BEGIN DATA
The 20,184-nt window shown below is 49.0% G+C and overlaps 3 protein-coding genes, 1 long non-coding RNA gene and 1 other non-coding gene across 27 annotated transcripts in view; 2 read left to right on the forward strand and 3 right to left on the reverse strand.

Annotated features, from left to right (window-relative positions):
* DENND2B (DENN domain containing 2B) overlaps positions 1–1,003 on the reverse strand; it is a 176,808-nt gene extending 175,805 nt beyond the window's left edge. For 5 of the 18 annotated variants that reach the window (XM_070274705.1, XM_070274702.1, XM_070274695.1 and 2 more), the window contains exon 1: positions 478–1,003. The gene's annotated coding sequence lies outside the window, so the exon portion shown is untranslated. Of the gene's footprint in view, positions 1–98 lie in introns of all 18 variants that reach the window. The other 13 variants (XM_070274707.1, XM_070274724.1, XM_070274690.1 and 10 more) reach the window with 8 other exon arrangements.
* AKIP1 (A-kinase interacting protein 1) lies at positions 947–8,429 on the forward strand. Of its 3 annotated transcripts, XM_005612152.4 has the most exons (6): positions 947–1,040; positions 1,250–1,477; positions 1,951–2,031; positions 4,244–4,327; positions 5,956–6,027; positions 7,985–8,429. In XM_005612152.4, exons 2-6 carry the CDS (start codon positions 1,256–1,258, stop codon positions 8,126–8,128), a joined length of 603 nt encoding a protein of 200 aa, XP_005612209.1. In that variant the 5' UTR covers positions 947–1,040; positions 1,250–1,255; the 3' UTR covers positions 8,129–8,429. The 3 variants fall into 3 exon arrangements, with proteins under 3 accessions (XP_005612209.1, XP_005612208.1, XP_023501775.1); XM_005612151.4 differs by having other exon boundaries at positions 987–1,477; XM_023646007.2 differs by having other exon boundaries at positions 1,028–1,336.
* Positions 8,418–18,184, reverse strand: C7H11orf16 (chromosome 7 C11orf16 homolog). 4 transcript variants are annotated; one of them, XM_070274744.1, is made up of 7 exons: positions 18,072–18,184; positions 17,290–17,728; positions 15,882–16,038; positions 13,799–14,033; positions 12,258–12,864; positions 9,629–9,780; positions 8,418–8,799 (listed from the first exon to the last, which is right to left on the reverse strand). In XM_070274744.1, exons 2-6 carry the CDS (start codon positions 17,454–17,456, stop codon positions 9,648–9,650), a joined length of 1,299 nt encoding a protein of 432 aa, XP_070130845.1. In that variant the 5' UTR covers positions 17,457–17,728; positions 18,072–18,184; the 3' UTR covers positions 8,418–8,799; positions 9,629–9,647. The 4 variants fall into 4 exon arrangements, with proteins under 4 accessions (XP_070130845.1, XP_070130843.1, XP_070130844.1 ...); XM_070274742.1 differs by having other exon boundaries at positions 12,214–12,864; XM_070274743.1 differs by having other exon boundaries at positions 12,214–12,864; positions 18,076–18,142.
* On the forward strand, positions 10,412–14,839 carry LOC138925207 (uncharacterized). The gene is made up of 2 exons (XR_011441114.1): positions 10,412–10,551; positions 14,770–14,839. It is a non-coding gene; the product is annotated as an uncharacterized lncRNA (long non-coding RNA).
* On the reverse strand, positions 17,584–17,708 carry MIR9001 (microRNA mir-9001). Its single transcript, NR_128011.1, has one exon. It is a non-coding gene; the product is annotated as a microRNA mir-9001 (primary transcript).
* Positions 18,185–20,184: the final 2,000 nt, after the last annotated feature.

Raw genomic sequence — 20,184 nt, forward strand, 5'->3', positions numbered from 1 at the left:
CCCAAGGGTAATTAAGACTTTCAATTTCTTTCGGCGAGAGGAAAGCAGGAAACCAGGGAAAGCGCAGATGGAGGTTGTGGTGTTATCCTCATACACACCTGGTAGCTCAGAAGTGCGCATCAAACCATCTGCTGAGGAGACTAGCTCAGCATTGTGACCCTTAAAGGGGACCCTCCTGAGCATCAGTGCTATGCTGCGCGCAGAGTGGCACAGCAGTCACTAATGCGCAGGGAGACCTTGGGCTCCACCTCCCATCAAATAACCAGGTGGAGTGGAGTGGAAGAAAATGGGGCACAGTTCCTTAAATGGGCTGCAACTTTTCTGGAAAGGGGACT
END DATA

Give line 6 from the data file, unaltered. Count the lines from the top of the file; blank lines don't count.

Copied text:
* On the forward strand, positions 10,412–14,839 carry LOC138925207 (uncharacterized). The gene is made up of 2 exons (XR_011441114.1): positions 10,412–10,551; positions 14,770–14,839. It is a non-coding gene; the product is annotated as an uncharacterized lncRNA (long non-coding RNA).